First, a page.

For a clever user to be able to design and build a "handheld" computer, that's okay. But above all the uncle is able to install him Big Sur macOS, is the "pear" in vinegar. A few years ago I tried to build a "Hackintosh" and gave up when I got to the damn drivers. That hung more than a spike. I ended up putting Windows 7 in it and herding.
So I take my hat off to what this kid has been able to do. Do not miss the video where he shows his «Little Frankeinstein».
Being able to install macOS on non-Apple computers is nothing new thanks to the process Hackintosh. You just have to have a PC with certain components "compatible" with macOS. But a smart user decided to install macOS Big Sur on a rather unusual machine. Ike T. Sanglay Jr. has built a small handheld PC that runs the Intel version of macOS Big Sur, which is the latest available to users today.
The internal hardware, as you might expect, is not great, but it is still a PC that fits in your hand. Ike used a LattePanda Alpha SBC (single board computer) with an Intel Core M3 processor, 8GB of RAM, a 240GB SSD, and a microcontroller. Arduino Leonardo.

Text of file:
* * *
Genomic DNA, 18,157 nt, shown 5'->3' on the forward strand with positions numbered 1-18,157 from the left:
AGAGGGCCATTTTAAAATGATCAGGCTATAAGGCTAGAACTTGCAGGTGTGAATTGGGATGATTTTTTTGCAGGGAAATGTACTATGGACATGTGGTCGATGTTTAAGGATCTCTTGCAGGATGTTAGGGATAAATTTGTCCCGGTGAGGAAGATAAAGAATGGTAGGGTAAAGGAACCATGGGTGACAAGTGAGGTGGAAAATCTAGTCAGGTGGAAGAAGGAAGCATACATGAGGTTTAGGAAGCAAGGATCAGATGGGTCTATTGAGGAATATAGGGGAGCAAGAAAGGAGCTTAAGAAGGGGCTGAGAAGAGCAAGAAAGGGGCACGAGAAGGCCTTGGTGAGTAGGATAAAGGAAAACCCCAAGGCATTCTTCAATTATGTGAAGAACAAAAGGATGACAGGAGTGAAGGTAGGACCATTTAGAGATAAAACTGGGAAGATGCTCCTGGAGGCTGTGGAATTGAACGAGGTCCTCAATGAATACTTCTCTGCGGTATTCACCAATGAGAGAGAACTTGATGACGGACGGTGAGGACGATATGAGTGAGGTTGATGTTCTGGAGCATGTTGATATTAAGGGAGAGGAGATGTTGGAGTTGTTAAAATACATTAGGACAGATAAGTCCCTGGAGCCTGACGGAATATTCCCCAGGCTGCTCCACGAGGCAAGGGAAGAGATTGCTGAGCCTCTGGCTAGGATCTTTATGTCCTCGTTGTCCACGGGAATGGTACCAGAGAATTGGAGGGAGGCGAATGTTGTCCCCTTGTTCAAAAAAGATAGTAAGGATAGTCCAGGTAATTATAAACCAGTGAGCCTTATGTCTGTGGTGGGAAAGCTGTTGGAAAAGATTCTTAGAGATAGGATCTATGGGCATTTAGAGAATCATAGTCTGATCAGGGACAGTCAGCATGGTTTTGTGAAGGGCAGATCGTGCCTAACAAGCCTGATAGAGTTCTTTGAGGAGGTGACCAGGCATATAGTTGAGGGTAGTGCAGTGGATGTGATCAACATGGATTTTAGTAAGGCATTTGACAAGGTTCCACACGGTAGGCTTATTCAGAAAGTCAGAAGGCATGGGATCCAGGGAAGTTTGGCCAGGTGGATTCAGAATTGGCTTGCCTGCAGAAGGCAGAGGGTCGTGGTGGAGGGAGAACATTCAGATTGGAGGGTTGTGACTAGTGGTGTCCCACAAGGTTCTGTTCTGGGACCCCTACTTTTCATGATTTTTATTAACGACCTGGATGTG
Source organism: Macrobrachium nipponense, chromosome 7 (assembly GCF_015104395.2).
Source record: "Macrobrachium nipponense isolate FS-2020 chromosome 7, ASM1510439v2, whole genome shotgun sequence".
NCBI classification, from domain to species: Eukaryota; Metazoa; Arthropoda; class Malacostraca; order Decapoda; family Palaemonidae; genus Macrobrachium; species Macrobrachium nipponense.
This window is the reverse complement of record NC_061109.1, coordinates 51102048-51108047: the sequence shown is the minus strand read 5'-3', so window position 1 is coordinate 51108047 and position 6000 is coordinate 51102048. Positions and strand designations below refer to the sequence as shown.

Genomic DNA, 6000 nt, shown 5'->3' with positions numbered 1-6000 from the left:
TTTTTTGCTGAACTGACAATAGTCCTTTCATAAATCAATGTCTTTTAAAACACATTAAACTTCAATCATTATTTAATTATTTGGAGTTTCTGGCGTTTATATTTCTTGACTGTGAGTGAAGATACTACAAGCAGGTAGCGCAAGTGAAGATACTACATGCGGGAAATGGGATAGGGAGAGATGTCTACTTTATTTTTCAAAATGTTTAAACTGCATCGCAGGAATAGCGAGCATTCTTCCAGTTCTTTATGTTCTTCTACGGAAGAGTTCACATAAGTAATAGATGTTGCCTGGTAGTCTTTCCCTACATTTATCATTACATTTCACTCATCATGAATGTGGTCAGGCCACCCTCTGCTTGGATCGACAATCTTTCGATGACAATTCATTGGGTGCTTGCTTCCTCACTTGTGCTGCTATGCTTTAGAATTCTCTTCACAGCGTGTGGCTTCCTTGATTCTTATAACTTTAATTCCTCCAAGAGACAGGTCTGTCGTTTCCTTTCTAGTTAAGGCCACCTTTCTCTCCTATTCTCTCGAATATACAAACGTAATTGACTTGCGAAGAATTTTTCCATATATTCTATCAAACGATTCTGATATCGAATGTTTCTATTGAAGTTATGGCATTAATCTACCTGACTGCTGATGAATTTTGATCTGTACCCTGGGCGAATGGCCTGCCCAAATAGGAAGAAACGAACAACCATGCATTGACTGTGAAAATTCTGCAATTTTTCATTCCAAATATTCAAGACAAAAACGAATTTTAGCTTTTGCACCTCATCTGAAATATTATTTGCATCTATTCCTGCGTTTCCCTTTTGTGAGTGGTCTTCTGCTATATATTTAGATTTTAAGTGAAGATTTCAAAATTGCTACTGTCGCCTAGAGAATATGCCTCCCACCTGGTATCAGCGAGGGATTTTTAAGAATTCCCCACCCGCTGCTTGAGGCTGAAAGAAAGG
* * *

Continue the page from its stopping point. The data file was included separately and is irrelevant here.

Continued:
macOS Big Sur running on an Intel Core M3
To bring everything together with the screen, keyboard, and all cables, the YouTuber used a 3D printed special housing. There is also a single fan inside to cool the Intel chip. With the hardware ready, the next step was to install macOS Big Sur just like any other Hackintosh PC.
Ike has successfully booted the custom handheld on macOS, but unfortunately, the YouTuber doesn't show whether macOS runs smoothly or not. Some macOS features may not work, but at least, it's installed and not crashing, which is a lot.
Sanglay shows in the video how macOS Big Sur is there running on it aurdino. The battery indicator does not appear to be working, but the interface appears to be fully operational.
Obviously, for practical purposes it does not seem like a device that works for anything, but Ike admits that he did it just for fun, as a personal challenge, and he has succeeded.
Also, it is quite interesting to see how computer software has evolved to the point where it can be installed on smaller devices such as a handheld PC or even an iPad, an iPad Pro M1 that could run macOS Big Sur, instead of iPadOS, if Apple wanted to.
Be the first to comment